An Estimated 19 Percent of All Firework Injuries Are To the Eyes
According to the latest data from the U.S. Consumer Product Safety Commission (CPSC), nearly 7,000 Americans spent part of their Fourth of July holiday in the emergency room in 2014 due to fireworks injuries. And, 19 percent of those injuries were to the eyes.
Burns were the most common injury to all parts of the body, except the eyes, where contusions, lacerations, and foreign bodies in the eyes occurred more frequently. According to the American Academy of Pediatrics, approximately one third of eye injuries from fireworks result in permanent blindness.
The CPSC also stated that children younger than 15 years of age accounted for approximately 35 percent of the estimated 2014 injuries. And, children 5 to 9 years of age had the highest estimated rate of emergency department-treated fireworks-related injuries.
Firecrackers and rockets are unpredictable. Some explode prematurely and rockets can take different flight paths than expected. Sparklers can burn up to 1,800 degrees Fahrenheit.
To help keep consumers safe during the Fourth of July holiday and throughout the year, Prevent Blindness supports the development and enforcement of bans on the importation, sale and use of all fireworks and sparklers, except those used in authorized public displays by competent licensed operators. The group works with leading organizations to educate the public on the dangers of consumer fireworks and endorses legislation to help protect adults and children from needless injuries from fireworks.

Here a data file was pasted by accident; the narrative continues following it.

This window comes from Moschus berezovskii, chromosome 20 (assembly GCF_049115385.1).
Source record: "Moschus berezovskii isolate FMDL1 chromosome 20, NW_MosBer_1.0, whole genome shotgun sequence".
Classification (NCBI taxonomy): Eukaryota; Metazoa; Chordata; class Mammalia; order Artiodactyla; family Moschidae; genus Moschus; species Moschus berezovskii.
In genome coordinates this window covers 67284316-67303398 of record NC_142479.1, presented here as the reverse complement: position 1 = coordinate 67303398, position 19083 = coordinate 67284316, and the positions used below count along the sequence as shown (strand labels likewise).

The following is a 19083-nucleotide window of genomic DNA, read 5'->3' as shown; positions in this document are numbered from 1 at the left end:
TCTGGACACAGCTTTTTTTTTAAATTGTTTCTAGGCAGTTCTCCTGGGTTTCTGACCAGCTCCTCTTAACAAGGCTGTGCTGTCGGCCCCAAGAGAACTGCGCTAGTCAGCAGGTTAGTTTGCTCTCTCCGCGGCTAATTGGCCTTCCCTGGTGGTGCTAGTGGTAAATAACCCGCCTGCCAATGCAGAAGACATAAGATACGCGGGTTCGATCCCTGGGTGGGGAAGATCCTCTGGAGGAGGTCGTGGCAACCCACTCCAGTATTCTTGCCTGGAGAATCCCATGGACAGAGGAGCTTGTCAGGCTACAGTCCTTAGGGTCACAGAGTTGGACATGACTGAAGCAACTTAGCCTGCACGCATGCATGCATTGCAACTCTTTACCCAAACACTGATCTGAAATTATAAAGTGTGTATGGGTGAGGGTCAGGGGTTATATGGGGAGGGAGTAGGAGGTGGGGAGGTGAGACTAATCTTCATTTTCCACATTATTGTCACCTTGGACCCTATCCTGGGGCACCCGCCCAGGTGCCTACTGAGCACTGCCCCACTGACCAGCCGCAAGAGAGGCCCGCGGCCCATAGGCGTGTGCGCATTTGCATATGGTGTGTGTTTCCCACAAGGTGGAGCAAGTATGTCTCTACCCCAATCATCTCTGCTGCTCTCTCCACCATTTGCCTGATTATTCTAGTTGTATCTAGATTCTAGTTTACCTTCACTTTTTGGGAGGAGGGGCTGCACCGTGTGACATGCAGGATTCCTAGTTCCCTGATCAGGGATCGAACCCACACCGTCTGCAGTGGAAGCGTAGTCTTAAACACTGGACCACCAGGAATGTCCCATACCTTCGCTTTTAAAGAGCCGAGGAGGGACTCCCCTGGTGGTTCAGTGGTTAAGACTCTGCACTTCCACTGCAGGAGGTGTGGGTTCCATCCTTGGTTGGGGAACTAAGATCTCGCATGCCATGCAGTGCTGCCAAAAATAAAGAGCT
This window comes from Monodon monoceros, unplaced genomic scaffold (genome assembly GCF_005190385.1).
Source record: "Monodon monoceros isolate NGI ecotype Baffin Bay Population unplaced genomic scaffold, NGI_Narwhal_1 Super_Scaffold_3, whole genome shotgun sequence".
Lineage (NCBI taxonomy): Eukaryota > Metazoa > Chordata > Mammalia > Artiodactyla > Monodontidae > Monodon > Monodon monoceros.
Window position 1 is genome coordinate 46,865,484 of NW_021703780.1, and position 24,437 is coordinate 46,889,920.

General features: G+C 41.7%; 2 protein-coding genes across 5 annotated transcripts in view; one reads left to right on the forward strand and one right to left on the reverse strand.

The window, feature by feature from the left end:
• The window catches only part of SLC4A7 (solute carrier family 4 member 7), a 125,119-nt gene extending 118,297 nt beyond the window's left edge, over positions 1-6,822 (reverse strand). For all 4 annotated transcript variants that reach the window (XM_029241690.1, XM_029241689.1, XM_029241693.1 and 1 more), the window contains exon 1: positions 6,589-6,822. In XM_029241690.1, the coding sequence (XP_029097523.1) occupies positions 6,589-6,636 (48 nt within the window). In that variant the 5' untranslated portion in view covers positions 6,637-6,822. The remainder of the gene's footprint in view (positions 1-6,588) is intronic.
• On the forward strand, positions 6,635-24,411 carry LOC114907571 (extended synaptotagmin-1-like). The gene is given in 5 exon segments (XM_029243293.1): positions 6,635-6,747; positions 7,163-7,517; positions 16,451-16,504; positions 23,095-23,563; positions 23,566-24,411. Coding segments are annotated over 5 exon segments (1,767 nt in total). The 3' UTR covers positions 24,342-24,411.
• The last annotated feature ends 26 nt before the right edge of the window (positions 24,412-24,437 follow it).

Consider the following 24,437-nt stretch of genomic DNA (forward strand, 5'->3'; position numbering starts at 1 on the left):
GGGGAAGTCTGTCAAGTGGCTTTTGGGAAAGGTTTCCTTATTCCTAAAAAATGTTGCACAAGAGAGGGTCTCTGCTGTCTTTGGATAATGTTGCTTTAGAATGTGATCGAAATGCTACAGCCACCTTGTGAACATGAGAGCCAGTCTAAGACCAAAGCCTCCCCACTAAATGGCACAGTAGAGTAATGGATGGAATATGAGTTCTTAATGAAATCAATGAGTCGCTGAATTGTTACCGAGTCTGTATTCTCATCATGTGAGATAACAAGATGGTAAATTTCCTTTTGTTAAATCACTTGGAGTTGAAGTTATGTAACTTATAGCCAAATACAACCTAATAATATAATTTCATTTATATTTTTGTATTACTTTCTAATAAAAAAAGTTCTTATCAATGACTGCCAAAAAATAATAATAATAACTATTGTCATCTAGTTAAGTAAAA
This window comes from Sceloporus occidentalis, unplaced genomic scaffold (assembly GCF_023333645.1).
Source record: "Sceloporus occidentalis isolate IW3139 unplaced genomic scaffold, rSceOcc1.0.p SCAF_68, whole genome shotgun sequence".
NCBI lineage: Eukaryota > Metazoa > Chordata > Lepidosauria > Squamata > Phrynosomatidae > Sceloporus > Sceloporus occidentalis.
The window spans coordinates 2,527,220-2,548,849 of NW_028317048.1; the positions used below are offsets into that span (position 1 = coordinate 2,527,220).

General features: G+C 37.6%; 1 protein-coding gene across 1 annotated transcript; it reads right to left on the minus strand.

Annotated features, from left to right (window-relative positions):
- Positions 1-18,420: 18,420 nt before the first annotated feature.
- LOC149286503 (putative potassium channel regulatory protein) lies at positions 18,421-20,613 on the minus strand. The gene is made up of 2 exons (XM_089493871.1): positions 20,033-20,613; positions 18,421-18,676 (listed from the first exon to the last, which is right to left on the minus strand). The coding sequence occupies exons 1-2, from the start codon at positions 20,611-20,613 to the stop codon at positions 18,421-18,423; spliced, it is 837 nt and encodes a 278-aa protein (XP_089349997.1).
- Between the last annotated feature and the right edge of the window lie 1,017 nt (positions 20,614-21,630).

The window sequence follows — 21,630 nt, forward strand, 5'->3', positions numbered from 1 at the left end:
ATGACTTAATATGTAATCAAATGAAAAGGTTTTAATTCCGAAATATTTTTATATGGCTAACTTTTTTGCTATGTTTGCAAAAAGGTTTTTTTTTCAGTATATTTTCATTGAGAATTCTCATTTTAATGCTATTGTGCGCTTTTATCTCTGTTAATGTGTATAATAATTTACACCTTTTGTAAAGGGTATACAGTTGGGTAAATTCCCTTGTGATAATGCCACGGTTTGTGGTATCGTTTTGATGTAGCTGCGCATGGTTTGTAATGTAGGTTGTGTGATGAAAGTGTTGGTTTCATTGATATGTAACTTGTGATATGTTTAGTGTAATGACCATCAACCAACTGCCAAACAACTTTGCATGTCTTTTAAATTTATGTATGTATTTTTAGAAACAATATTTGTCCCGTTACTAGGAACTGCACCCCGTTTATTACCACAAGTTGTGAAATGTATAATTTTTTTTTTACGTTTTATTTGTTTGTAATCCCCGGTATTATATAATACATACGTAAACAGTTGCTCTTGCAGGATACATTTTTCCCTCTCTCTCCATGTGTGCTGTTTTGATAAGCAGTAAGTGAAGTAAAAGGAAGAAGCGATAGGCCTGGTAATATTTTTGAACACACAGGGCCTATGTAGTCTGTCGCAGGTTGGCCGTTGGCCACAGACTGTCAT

“Independence Day should be spent celebrating our great country with family and friends, not in the emergency room,” said Hugh R. Parry, president and CEO of Prevent Blindness. “We want everyone to be safe by leaving the fireworks to the professionals.”
According to data from the United States Eye Injury Registry, the largest proportion of injured persons from fireworks were bystanders, not the person actually igniting the firework. Prevent Blindness urges the public to attend only authorized public fireworks displays conducted by licensed operators, but to also be aware that even professional displays can have accidents as well, and all those attending should always be extra cautious.
If an eye accident does occur, minimize the damage to the eye:
- Do not rub the eye. Rubbing the eye may increase bleeding or make the injury worse.
- Do not attempt to rinse out the eye. This can be even more damaging than rubbing.
- Do not apply pressure to the eye itself. Holding or taping a foam cup or the bottom of a juice carton to the eye are just two tips. Protecting the eye from further contact with any item, including the child’s hand, is the goal.
- Do not stop for medicine! Over-the-counter pain relievers will not do much to relieve pain. Aspirin (should never be given to children) and ibuprofen can thin the blood, increasing bleeding. Take the child to the emergency room at once – this is more important than stopping for a pain reliever.
- Do not apply ointment. Ointment, which may not be sterile, makes the area around the eye slippery and harder for the doctor to examine.
For more information on the dangers of fireworks, please call Prevent Blindness at (800) 331-2020, or visit preventblindness.org/prevent-eye-injuries-fireworks.
Your support makes our sight-saving programs, public eye health education and patient support services possible. Please make a tax-deductible contribution today to help more Americans enjoy a lifetime of healthy vision.